|Jazz and History|
|(20) Jazz in Kansas City|
Illust. by HAL-e Fujita
From the end of 1920's, Jazz became awfully popular in Kansas City, Missouri. Even under the prohibition law, a corrupted politician, Democrat Tom Pendergust completely disregarded the law; in this way, State Government office or police became dysfunctional in Kansas City. Under the situation, people enjoyed gambling, going to nightclubs or cabarets and drinking at bars; thus it was quite reasonable that many people visited there. In Chicago, people went underground bar and listened Jazz played with hesitation; in contrast, everybody was very excited with Jazz played at loud in Kansas City. Pendergust was far more than a Mafia in Chicago.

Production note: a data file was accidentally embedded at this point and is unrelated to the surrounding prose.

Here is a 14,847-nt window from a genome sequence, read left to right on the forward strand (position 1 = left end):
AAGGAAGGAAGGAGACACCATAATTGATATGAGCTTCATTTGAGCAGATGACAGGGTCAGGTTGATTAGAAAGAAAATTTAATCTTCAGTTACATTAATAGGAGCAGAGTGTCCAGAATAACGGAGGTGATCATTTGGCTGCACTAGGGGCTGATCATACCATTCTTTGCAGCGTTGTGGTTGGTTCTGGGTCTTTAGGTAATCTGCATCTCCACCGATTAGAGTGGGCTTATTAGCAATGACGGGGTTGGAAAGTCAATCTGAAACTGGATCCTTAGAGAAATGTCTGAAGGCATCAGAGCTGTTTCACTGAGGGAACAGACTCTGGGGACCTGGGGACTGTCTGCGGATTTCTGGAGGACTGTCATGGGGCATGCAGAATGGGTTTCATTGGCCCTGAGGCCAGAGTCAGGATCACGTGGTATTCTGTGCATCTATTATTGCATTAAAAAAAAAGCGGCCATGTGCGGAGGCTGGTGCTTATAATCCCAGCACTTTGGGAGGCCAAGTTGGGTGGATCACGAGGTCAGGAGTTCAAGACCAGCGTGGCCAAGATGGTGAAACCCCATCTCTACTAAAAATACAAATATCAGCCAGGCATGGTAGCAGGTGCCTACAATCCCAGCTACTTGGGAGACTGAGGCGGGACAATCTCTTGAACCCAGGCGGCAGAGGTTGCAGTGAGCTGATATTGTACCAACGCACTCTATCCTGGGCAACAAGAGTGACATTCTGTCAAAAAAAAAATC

Yet, when the prohibition, one of the worst laws, was discarded, Existence of Kansas City became less important.
At this point, Count Basie was a star by all means. Having left Bennie Morton's band in 1934, Basie organized his own band. By this time, enter of Jazz had already moved to New York, so Basie also marched into New York in 1937.
[translated by Mariko Ukawa]